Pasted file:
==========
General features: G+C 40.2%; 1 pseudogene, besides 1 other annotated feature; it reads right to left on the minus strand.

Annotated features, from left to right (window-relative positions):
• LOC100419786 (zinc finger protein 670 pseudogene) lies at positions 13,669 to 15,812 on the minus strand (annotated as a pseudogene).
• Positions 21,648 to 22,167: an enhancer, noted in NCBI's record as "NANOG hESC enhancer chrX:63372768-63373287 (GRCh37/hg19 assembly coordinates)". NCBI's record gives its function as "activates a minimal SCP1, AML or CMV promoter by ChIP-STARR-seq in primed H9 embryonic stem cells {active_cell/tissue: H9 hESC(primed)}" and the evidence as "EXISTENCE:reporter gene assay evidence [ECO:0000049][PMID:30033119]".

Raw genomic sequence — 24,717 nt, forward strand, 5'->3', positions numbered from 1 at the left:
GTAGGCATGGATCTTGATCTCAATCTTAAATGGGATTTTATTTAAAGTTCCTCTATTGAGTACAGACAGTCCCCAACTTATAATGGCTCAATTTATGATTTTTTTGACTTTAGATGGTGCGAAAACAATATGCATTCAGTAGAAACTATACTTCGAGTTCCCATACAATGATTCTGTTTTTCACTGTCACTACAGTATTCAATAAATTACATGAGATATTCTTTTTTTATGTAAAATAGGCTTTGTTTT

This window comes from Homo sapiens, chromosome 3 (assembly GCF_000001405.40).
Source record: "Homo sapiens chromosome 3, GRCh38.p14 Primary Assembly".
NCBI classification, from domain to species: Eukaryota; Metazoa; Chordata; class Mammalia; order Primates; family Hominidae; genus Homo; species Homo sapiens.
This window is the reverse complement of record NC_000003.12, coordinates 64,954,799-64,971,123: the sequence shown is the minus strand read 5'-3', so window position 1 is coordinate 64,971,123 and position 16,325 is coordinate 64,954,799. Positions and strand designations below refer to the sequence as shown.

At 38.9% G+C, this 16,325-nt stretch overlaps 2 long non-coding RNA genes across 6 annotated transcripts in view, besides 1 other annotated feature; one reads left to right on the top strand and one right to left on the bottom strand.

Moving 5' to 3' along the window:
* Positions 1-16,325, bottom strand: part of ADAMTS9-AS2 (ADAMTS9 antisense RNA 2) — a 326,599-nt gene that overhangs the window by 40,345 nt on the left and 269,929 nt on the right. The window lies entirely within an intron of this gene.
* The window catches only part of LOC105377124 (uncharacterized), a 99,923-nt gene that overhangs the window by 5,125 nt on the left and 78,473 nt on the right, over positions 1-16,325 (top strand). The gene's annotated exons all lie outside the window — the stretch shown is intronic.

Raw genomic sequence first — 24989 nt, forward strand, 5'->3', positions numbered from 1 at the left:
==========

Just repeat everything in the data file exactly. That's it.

General features: G+C 40.2%; 1 pseudogene, besides 1 other annotated feature; it reads right to left on the minus strand.

Annotated features, from left to right (window-relative positions):
• LOC100419786 (zinc finger protein 670 pseudogene) lies at positions 13,669 to 15,812 on the minus strand (annotated as a pseudogene).
• Positions 21,648 to 22,167: an enhancer, noted in NCBI's record as "NANOG hESC enhancer chrX:63372768-63373287 (GRCh37/hg19 assembly coordinates)". NCBI's record gives its function as "activates a minimal SCP1, AML or CMV promoter by ChIP-STARR-seq in primed H9 embryonic stem cells {active_cell/tissue: H9 hESC(primed)}" and the evidence as "EXISTENCE:reporter gene assay evidence [ECO:0000049][PMID:30033119]".

Raw genomic sequence — 24,717 nt, forward strand, 5'->3', positions numbered from 1 at the left:
GTAGGCATGGATCTTGATCTCAATCTTAAATGGGATTTTATTTAAAGTTCCTCTATTGAGTACAGACAGTCCCCAACTTATAATGGCTCAATTTATGATTTTTTTGACTTTAGATGGTGCGAAAACAATATGCATTCAGTAGAAACTATACTTCGAGTTCCCATACAATGATTCTGTTTTTCACTGTCACTACAGTATTCAATAAATTACATGAGATATTCTTTTTTTATGTAAAATAGGCTTTGTTTT

This window comes from Homo sapiens, chromosome 3 (assembly GCF_000001405.40).
Source record: "Homo sapiens chromosome 3, GRCh38.p14 Primary Assembly".
NCBI classification, from domain to species: Eukaryota; Metazoa; Chordata; class Mammalia; order Primates; family Hominidae; genus Homo; species Homo sapiens.
This window is the reverse complement of record NC_000003.12, coordinates 64,954,799-64,971,123: the sequence shown is the minus strand read 5'-3', so window position 1 is coordinate 64,971,123 and position 16,325 is coordinate 64,954,799. Positions and strand designations below refer to the sequence as shown.

At 38.9% G+C, this 16,325-nt stretch overlaps 2 long non-coding RNA genes across 6 annotated transcripts in view, besides 1 other annotated feature; one reads left to right on the top strand and one right to left on the bottom strand.

Moving 5' to 3' along the window:
* Positions 1-16,325, bottom strand: part of ADAMTS9-AS2 (ADAMTS9 antisense RNA 2) — a 326,599-nt gene that overhangs the window by 40,345 nt on the left and 269,929 nt on the right. The window lies entirely within an intron of this gene.
* The window catches only part of LOC105377124 (uncharacterized), a 99,923-nt gene that overhangs the window by 5,125 nt on the left and 78,473 nt on the right, over positions 1-16,325 (top strand). The gene's annotated exons all lie outside the window — the stretch shown is intronic.

Raw genomic sequence first — 24989 nt, forward strand, 5'->3', positions numbered from 1 at the left: